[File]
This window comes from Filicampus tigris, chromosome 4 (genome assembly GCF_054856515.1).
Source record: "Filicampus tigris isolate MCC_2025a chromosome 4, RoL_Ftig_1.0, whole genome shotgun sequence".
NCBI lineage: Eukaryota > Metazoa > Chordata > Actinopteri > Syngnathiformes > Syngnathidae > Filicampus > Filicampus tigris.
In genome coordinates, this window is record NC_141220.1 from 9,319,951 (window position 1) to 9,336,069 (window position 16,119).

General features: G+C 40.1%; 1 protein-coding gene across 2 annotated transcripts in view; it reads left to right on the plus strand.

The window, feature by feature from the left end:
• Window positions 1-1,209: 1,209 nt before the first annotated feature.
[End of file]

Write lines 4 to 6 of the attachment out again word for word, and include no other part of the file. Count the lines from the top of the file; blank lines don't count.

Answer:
In genome coordinates, this window is record NC_141220.1 from 9,319,951 (window position 1) to 9,336,069 (window position 16,119).

General features: G+C 40.1%; 1 protein-coding gene across 2 annotated transcripts in view; it reads left to right on the plus strand.

The window, feature by feature from the left end: